For Financial Professionals in the US

A drought that could affect plan menus and parch participants

As the era of easy money and low inflation comes to an end, Portfolio Managers Brian Demain and Cody Wheaton and Retirement Director Ben Rizzuto explain the implications for mid-cap growth stocks and plan menu due diligence.

Brian Demain, CFA

Brian Demain, CFA

Portfolio Manager

Ben Rizzuto, CFP®, CRPS®

Ben Rizzuto, CFP®, CRPS®

Wealth Strategist

Philip Cody Wheaton, CFA

Philip Cody Wheaton, CFA

Portfolio Manager | Research Analyst

Jun 12, 2023
7 minute read

Key takeaways:

  • Powerful economic forces have converged over the past 20 years to create a strongly deflationary environment; however, those deflationary tailwinds have now shifted into inflationary headwinds.
  • As these forces change, we are likely to see more volatility around inflation, interest rates, company earnings, and asset valuations in coming years.
  • While the mid-cap growth asset class remains an important component of retirement plans, the new, more volatile environment will necessitate a more thoughtful, long-term approach to due diligence in the space.

Last year, we wrote of an emerging paradigm shift in mid-cap growth equities, set in motion by acute changes to the broader investment environment. As the market comes to grips with these changes, some excesses that we had warned of in the mid-cap space have eased. Now, as we look further out, we are evaluating the long-term implications for the asset class. We urge plan sponsors and advisors to consider these impacts and how they could affect plan lineups, participant allocations, and participant savings in the years ahead.

Mid-cap growth (MCG) funds are offered in numerous plan menu lineups. Recent analysis of the Brightscope database found that MCG funds were offered in 57% of plans. A comparable percentage (53%) was found via a similar review by PGIM.1 Target date funds and managed accounts, which serve as default investments for many participants, also allocate to mid-cap growth funds. Therefore, a significant amount of participant assets depends on the performance of these funds for their long-term retirement goals.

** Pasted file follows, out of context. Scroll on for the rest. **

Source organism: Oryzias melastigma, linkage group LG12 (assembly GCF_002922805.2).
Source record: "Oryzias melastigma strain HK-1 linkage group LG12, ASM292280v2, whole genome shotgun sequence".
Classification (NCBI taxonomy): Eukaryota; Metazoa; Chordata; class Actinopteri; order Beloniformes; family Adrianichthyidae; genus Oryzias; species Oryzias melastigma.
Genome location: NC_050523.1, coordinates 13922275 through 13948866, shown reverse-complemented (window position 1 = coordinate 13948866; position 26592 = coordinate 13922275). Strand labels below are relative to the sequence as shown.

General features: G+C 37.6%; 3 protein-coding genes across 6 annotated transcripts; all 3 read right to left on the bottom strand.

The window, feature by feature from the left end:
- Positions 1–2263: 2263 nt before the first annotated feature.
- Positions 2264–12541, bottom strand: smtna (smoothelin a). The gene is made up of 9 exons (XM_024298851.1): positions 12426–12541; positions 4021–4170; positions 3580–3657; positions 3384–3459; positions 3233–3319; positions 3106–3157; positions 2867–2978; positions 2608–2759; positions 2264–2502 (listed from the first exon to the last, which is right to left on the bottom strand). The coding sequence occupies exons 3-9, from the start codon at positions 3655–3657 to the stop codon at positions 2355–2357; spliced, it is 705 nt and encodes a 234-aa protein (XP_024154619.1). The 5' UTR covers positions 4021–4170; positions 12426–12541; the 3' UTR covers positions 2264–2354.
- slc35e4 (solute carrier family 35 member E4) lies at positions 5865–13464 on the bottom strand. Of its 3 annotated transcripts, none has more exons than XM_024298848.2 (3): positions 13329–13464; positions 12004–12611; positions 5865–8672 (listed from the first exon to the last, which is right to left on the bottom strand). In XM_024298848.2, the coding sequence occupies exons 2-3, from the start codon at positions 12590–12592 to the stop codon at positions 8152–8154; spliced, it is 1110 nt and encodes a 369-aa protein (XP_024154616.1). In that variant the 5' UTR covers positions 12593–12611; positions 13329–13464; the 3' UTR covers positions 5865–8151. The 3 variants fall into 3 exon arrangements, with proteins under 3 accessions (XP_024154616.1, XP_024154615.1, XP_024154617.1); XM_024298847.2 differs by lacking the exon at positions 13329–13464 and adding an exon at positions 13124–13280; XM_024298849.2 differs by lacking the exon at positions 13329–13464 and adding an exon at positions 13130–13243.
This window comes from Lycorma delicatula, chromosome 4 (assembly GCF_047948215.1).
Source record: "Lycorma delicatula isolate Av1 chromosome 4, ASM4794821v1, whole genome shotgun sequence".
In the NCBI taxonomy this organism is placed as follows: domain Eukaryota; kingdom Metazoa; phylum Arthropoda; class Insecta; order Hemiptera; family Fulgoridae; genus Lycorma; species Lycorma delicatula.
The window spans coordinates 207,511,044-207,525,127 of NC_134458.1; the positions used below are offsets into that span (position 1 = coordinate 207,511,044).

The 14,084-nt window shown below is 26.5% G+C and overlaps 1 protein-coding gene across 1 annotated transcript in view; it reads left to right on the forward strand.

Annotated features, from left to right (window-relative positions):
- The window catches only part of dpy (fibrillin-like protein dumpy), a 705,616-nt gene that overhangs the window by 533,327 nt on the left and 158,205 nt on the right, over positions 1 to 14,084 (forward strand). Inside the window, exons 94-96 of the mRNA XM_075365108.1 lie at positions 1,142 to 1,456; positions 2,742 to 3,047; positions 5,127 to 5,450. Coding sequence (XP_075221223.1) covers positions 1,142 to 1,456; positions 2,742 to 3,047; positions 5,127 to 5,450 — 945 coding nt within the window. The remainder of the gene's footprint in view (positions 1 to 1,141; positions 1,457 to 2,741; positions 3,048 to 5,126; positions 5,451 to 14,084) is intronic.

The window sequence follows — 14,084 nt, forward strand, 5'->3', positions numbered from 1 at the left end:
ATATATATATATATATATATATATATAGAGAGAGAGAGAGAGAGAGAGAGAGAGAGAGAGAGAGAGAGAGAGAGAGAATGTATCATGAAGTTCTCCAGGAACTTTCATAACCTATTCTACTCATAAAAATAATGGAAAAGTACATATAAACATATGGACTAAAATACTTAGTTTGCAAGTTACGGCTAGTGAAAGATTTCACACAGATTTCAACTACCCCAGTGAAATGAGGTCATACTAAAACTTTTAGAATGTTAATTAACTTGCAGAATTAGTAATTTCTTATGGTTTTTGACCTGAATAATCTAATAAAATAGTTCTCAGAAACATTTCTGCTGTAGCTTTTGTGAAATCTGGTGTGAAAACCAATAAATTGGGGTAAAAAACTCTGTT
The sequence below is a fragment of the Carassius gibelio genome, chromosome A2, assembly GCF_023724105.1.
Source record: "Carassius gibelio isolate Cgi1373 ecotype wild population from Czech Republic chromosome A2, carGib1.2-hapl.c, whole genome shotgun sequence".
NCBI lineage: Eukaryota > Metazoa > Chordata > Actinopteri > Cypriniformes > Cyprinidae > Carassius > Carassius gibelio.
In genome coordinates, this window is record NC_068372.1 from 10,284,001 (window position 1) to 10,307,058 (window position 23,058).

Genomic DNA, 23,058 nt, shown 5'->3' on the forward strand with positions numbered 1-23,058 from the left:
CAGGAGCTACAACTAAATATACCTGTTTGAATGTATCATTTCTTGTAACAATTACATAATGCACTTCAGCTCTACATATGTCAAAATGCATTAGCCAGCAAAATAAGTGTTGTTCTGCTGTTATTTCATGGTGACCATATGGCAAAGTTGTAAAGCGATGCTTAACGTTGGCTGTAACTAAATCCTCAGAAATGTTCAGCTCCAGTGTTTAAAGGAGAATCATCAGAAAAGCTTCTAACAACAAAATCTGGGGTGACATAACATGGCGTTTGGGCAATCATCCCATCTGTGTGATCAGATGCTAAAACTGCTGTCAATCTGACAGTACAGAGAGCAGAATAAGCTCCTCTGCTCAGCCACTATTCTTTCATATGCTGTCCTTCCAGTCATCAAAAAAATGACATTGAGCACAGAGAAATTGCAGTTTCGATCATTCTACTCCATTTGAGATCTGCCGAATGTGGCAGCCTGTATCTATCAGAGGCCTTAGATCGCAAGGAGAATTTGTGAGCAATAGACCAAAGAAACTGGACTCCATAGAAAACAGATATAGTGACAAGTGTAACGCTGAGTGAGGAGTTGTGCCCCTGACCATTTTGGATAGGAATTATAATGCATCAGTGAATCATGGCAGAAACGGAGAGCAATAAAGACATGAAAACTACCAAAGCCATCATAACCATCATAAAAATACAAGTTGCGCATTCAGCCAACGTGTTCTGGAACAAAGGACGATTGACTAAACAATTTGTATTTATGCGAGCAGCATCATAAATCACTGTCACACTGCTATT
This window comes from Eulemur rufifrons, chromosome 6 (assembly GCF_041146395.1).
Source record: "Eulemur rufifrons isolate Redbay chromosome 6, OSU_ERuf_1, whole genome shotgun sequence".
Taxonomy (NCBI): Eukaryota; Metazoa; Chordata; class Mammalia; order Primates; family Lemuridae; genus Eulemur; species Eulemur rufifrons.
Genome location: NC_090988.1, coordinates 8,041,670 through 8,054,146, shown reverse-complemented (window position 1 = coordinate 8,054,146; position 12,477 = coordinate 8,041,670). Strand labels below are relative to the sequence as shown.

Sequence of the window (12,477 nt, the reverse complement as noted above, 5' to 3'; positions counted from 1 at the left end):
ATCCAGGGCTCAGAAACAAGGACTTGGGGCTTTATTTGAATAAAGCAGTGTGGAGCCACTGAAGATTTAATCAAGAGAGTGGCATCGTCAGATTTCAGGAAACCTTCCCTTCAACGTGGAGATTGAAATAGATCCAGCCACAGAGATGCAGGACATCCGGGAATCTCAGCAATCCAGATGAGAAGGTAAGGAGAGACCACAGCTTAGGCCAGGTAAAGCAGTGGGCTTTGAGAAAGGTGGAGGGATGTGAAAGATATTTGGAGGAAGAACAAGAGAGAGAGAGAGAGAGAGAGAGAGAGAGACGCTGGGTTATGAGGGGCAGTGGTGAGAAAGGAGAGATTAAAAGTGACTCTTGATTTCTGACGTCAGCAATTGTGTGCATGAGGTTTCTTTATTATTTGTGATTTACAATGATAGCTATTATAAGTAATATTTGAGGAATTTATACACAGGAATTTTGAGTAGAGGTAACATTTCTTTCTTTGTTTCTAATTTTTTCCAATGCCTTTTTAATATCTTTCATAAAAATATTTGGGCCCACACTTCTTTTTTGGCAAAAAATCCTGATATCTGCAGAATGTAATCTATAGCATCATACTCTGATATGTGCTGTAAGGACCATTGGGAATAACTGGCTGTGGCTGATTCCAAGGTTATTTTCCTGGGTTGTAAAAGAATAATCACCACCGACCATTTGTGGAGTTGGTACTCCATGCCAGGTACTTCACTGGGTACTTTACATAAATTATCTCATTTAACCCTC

The end of an era

Powerful economic forces converged over the past 20 years to create a strongly deflationary environment. The economic opening of China, which joined the World Trade Organization (WTO) in 2001, led to the outsourcing of a tremendous amount of production, with inexpensive labor applying downward pressure on wages and diminishing the bargaining power of labor forces in the developed world. The rise of the Internet and its ability to provide price transparency to consumers further pushed down prices, as did the spread of other efficiency-enhancing technologies.

From a demographic standpoint, the baby boom generation entered the most productive years of their working careers, adding to productivity gains and saving capital. Finally, real (inflation-adjusted) commodity prices were negative for many material inputs. With the benefit of these deflationary forces, central banks were able to keep policy rates low for an extended period following the Global Financial Crisis (GFC), to stimulate growth. This backdrop created a rising tide that floated all risk assets, particularly long-duration growth stocks, allowing investors to pay a premium for cash flows very far into the future.